Centering

So you’ve done it – you’ve managed to carve out an hour for yourself to get to class. To take a bit of time just for you. You walk into the studio, determined to block out the outside world. You can worry about those work deadlines, that oil change, and that hydro bill later. But in class, you shift all that Type A energy into agonizing about your practice. Are your pubic bones and hip bones level? Are you holding belly button to spin? Are your shoulders creeping up? You’re obsessing.

I’m willing to bet that every Pilates class you’ve ever taken starts with the instructor telling you to “center yourself.” This is the part where you quiet your mind and come into your body. You want to be in the moment.

Centering is another one of the Body Mason’s ten principals or building blocks.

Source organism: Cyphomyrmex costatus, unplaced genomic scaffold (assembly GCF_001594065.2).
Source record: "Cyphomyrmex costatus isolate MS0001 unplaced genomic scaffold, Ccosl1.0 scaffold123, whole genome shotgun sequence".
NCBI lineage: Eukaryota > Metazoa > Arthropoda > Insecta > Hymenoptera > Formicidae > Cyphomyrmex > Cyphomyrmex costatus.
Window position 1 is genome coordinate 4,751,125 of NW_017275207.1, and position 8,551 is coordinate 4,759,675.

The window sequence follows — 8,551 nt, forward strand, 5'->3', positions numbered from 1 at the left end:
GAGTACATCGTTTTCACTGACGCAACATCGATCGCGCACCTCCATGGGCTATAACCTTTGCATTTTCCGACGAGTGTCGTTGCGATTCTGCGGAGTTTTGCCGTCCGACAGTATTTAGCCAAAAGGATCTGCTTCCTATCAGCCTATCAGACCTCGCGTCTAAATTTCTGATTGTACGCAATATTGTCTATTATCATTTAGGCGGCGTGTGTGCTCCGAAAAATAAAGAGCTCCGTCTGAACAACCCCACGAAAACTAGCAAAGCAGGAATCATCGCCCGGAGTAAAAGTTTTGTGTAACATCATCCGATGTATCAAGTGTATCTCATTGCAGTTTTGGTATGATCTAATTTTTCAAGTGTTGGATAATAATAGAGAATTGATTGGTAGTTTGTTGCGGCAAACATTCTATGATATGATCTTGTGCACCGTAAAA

You can’t make profound changes without being present and in the moment.

In class, you need to connect with you and listen to what your body is telling you and what you’re feeling. Notice how different a movement feels at the beginning of class versus at the end. Notice how you’ve changed.

Don’t get me wrong. Focus is good. Following direction is good. Executing movement properly is obviously the goal. It’s just more effective – and frankly, enjoyable – if you’re working with yourself, not against it.

And you won’t be able to tell if you’re working with yourself if you haven’t found your center.

So take a breath. Feel your lungs fill with air, notice the sensation when you exhale. Be aware of the blood rushing through your veins. Feel the power you have inside.